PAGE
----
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Diabetes Treatment | Best Internal Medicine Doctors in Brooklyn NYC

Last updated: Jul 17, 2023


According to the Centers for Disease Control, more than 100 million Americans have diabetes or prediabetes. That’s an epidemic. While you can take steps to avoid the disease, you must take steps to monitor it once you have it. Talk to an experienced doctor and nutritionist at Century Medical and Dental Center, a multi-disciplinary practice that brings together many specialists to better serve your needs. Call today for an appointment.

Diabetes Treatment - Century Medical & Dental Center Internists

Your body uses blood glucose, which is a type of sugar, as energy. Blood glucose comes from the food you eat. A group of diseases called diabetes mellitus affects how your body uses glucose. As the energy source for your body’s cells, glucose helps your tissues, muscles and brain function correctly. If that system goes out of balance, it leads to serious health repercussions.

Two main types of diabetes exist, but with both, your body doesn’t process glucose correctly. Although some forms of diabetes — such as prediabetes or gestational diabetes — are usually reversible once diagnosed, you need to continue disease management for life. Visit an accomplished internist at Century Medical and Dental Center in Brooklyn for your diabetes treatment.

Symptoms Requiring Diabetes Treatment

Your level of symptoms often indicates the amount of excess sugar in your bloodstream. Some of the more common signs of diabetes include:

  • Constant and extreme hunger
  • Unexplained weight loss, even with the increased eating
  • Increased need for liquids
  • Increased urination
  • Irritability and fatigue
  • Blurry vision
  • Urinalysis showing increased ketos in your urine, the byproduct of your muscles and fat breaking down
  • Sores that won’t heal quickly or properly
  • Infections on your skin or gums that keep returning

The two chronic types of diabetes are type 1 and type 2. Type 1 diabetes may develop at any age, but childhood and adolescence are the most common times for it to appear. Type 2 diabetes is more common. It may develop at any point as well, but individuals older than 40 seem most susceptible.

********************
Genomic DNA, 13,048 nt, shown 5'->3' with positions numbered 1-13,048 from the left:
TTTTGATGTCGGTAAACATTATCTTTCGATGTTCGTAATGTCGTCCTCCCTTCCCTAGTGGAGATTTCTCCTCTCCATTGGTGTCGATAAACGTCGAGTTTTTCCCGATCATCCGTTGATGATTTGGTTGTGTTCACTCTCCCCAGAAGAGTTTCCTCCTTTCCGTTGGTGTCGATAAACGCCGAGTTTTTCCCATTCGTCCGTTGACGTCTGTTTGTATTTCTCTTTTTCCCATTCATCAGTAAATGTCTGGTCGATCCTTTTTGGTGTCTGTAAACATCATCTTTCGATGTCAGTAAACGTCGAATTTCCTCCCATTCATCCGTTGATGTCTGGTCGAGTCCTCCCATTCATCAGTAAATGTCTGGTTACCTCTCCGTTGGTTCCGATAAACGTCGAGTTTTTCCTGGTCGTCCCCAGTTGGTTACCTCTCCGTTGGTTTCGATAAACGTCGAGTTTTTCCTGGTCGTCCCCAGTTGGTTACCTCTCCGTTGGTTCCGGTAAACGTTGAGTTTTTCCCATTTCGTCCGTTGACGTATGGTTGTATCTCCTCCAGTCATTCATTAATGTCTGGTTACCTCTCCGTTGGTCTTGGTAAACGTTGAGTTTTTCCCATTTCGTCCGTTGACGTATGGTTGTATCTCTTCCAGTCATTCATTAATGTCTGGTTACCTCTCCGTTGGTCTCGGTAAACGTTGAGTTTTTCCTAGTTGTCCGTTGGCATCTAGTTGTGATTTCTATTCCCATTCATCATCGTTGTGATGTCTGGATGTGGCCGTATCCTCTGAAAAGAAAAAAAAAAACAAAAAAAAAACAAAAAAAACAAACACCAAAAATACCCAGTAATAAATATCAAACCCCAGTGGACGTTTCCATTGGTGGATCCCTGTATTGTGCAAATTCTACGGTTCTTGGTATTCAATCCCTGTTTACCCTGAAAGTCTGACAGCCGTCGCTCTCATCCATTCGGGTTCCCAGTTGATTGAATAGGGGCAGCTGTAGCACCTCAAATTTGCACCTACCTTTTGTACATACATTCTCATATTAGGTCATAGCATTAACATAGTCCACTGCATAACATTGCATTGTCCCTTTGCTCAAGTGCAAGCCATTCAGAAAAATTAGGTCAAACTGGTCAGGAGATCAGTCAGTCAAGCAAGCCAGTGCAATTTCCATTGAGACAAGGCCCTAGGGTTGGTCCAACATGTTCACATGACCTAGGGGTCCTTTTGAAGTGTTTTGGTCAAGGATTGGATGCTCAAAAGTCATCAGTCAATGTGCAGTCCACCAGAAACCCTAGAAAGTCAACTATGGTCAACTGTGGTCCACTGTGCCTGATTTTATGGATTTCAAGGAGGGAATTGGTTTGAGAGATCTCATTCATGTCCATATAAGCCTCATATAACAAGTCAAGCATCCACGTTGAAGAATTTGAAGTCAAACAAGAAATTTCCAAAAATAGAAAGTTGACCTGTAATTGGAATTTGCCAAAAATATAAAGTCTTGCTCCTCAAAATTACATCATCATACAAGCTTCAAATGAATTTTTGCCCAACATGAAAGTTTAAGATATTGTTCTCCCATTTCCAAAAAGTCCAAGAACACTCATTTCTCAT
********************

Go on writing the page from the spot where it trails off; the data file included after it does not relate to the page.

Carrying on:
Causes of Diabetes

To understand the disease, you have to understand the role of glucose and insulin as sources of energy for your body. Insulin secretes from the pancreas located below your stomach. This hormone acts as the doorman for your cells, allowing sugar to enter. Sugar enters the cells and acts as energy, and the overall level of glucose in the blood lowers or remains steady. As your body uses up the blood sugar, your pancreas secretes less insulin.

The exact cause of type 1 diabetes isn’t known, but your immune system’s signals go awry and begin attacking insulin cells instead of the normal harmful viruses and bacteria. Sugar can’t enter the cells without insulin, and it begins building up in the blood. Genetics and environment may play a part in the development of type 1 diabetes.

With type 2 diabetes or prediabetes, your cells start resisting the insulin. The pancreas isn’t able to make enough insulin to overcome this resistance, so the sugar builds in your bloodstream. Environment and genetics also play a part in type 2 diabetes development, but being overweight is strongly linked as well.

How Is Diabetes Diagnosed?

The doctor will begin by evaluating your symptoms and medical history. After that, diabetes is typically diagnosed through a combination of different tests, including:

  • A1C (glycated hemoglobin) test: This blood test determines your average blood sugar levels over the previous two to three months. It calculates the proportion of hemoglobin that is sugar-coated (glycated hemoglobin). An A1C result of 6.5% or above n two independent tests typically usually warrants a diagnosis.
  • Fasting plasma glucose (FPG) test: This test determines your blood sugar level after fasting for a minimum of eight hours. Diabetes is defined as a fasting blood glucose level of 126 milligrams per deciliter (mg/dL) or above on two different occasions.